In a 2009 episode of the comedy series Flight of the Conchords, New Zealand ambassador to the US Murray Hewitt (Rhys Darby) encounters representatives from the Australian consolate. The Aussies immediately begin ribbing Murray in an aggressive manner, but whenever Murray takes offense, they flash a self-satisfied smile and insist that they’re only joking. “We’re just having a laugh, mate,” they assure Murray, socking him in the arm to demonstrate how fun this all is.
If you told me that one of those ambassadors went on to make the Australian horror comedy Little Monsters, I would believe it.
Those marketing the movie would have you believe that Little Monsters is a warm-hearted oddity in the vein of frequent Conchords collaborator Taika Waititi (What We Do in the Shadows, Thor: Ragnorok). The promotional materials prominantely feature Lupita Nyong’o (Us, Black Panther) dancing with a ukulele in hand, her luminous smile undiminished by the blood splattered across her yellow sundress. Trailers suggest that Little Monsters is about her character Miss Caroline defending the impressionable minds and digestable brains of a kindegarten class from the zombie hoard that interrupts their field trip to a petting zoo.
That’s a truly unique premise in the over-crowded and notoriously difficult horror-comedy sub-genre, and Nyong’o plays the teacher with a rare form of earned optimism, a heroic kindness rarely seen in films of any stripe.
But Miss Caroline is not the main character of Little Monsters. She is just a supporting character in the redemption arc of the real protagonist, Dave (Alexander England, Alien: Covenant). The washed-up guitarist of a long-defunct metal band, we meet Dave unsuccessfully busking for money and bitterly arguing with his girlfriend, activities implied by the movie’s tinkling score to be ironically charming.
But make no mistake, Dave is a jerk. After breaking up with his long-time girlfriend, Dave crashes with his sister Trish (Kat Stewart) and her son Felix (Diesel La Torraca). When single working mother Trish makes unemployed Dave a pizza he doesn’t like, our hero sneers and insults her. When Trish asks Dave to stop cursing in front of Felix, our hero swears louder about her immaturity. When Dave sees a disabled child at Felix’s school, our hero refers to him by the r-word.
This isn’t to suggest that Nyong’o’s Miss Caroline is unimportant to the story. Little Monsters needs her in the movie to motivate Dave. He finds her so attractive that he’s willing to lie to her and volunteer to chaperone the doomed field trip in an attempt to impress her. And when Dave suddenly becomes a good person (a turn the film executes with a level of cynicism usually reserved for studio bankrolled Christmas films), Miss Caroline is there to reward him with a kiss.
Of course, there’s nothing wrong with a flawed protagonist, and redemption stories have always been the stuff of great art. But we’ve seen this type of mediocre white guy time and time and time again, executed with far more skill and insight than writer/director Abe Foresythe does here.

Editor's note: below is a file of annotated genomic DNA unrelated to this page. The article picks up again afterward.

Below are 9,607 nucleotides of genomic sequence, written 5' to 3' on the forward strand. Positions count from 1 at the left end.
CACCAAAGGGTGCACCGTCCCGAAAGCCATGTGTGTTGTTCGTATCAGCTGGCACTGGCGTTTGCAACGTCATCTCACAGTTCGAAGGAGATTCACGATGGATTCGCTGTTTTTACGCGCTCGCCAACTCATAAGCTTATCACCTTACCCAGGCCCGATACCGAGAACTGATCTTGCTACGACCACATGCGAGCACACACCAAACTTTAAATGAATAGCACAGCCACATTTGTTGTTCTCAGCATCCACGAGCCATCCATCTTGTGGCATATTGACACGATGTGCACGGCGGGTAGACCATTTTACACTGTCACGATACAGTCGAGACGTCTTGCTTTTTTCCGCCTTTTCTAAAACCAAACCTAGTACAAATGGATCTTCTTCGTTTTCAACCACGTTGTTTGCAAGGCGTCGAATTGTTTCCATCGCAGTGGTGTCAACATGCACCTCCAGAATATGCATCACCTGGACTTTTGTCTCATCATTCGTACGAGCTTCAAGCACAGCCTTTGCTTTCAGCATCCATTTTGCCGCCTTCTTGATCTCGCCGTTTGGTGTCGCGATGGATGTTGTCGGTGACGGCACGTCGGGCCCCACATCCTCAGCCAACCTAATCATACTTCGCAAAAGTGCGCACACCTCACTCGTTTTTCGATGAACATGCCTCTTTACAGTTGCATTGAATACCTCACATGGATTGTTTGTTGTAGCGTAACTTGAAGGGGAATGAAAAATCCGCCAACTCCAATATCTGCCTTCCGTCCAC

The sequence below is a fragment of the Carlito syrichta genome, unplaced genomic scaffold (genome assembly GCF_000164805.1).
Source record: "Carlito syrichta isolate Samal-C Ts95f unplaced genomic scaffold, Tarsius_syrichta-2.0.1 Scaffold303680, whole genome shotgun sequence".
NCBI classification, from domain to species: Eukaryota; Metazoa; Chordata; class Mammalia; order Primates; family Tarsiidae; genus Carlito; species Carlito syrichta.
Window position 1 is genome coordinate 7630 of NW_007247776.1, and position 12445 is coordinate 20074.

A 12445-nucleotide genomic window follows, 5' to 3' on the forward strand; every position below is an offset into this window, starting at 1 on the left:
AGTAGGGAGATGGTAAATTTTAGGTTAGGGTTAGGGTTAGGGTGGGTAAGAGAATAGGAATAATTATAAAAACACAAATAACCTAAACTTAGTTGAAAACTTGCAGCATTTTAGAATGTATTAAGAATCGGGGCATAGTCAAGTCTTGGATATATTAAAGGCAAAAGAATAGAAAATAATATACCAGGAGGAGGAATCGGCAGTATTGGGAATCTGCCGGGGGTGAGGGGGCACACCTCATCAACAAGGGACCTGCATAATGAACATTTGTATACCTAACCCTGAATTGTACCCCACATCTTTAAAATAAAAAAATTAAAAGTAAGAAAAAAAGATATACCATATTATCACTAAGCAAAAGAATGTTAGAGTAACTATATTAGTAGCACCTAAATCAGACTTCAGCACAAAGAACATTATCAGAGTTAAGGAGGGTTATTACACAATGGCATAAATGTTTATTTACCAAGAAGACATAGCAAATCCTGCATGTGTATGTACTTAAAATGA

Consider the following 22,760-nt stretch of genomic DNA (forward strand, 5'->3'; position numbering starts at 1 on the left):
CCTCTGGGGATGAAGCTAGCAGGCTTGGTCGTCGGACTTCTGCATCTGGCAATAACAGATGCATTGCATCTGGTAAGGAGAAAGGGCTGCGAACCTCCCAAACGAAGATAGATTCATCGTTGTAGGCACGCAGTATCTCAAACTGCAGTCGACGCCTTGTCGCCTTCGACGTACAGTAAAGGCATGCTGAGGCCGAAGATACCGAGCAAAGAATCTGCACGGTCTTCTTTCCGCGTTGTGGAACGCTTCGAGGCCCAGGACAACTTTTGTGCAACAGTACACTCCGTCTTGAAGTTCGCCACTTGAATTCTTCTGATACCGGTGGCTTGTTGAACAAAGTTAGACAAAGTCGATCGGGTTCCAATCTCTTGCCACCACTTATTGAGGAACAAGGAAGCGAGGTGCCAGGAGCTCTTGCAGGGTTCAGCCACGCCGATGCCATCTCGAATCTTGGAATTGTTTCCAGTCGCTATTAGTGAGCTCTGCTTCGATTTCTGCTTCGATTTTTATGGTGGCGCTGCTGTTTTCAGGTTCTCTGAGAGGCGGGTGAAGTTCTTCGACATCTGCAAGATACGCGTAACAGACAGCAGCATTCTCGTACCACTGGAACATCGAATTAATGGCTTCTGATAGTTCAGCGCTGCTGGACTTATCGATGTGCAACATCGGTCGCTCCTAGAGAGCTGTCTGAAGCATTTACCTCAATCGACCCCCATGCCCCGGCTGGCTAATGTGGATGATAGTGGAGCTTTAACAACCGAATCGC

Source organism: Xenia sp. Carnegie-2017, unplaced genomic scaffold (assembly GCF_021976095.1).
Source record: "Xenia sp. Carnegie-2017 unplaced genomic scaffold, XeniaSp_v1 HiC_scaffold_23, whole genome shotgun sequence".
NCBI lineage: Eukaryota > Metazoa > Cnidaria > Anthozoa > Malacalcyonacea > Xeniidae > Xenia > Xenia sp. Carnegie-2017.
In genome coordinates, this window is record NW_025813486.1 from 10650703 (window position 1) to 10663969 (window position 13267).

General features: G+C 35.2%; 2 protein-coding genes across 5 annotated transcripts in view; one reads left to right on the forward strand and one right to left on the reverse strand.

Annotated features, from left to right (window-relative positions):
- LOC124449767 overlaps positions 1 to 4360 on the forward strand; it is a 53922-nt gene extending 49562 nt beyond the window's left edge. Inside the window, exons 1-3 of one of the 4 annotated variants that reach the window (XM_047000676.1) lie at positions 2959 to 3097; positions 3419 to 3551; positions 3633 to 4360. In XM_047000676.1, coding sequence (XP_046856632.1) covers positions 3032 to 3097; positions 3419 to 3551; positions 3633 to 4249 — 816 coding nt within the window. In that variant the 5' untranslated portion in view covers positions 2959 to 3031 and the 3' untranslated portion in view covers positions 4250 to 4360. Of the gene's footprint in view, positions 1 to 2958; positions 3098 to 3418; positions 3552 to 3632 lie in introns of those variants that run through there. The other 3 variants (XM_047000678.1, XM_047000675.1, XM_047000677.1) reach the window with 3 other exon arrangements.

The focus on Dave galls in part because the movie isn’t really interested in redeeming him as much as it is giving us a wedgie and then saying, “Aw, just kidding, mate.”
This flippant attitude is evident in the film’s main joke structure. In one of the earliest and most effective gags, a scene opens with a close-up on a photograph of Miss Caroline. In the reflection of the picture frame, we can see Dave in the throes of onanist passion. The next cut shows Dave putting the photo back on the wall, revealing that the picture was actually a class portrait, and that both Miss Caroline and her kindegartners were unwilling partners in his self-abuse.
Little Monsters repeats this formula for 90% of its jokes (taking time, of course, for two “oblivious Japanese tourist” jokes that would have been lame even in the 80s). An adult says or does something horrible, the shot lingers to shock the viewers, and then the camera reveals children standing by. The movie wants these jokes to be transgressive, but the repetitious structure renders them predictable. So when Miss Caroline hands Dave a guitar to entertain the children, you can bet that he’ll sing an inappropriate metal song. When a children’s entertainer played by Josh Gad breaks down in a flurry of curses — you guessed it, he’s talking to kids.
Such humor becomes tiresome after 30 minutes, making Nyong’o’s grace notes all the more welcome. The scene in which she lulls to sleep her terrified children by singing “I Don’t Want to Live on the Moon” might be among the best I’ve scene this year.
But even then, the movie needs to validate Miss Charlotte’s abilities by including insert shots of Dave being moved, because this is Dave’s movie. And after her song is done, Little Monsters needs to get back to Dave being a jerk before quickly reassuring us that he’s just joking, mate.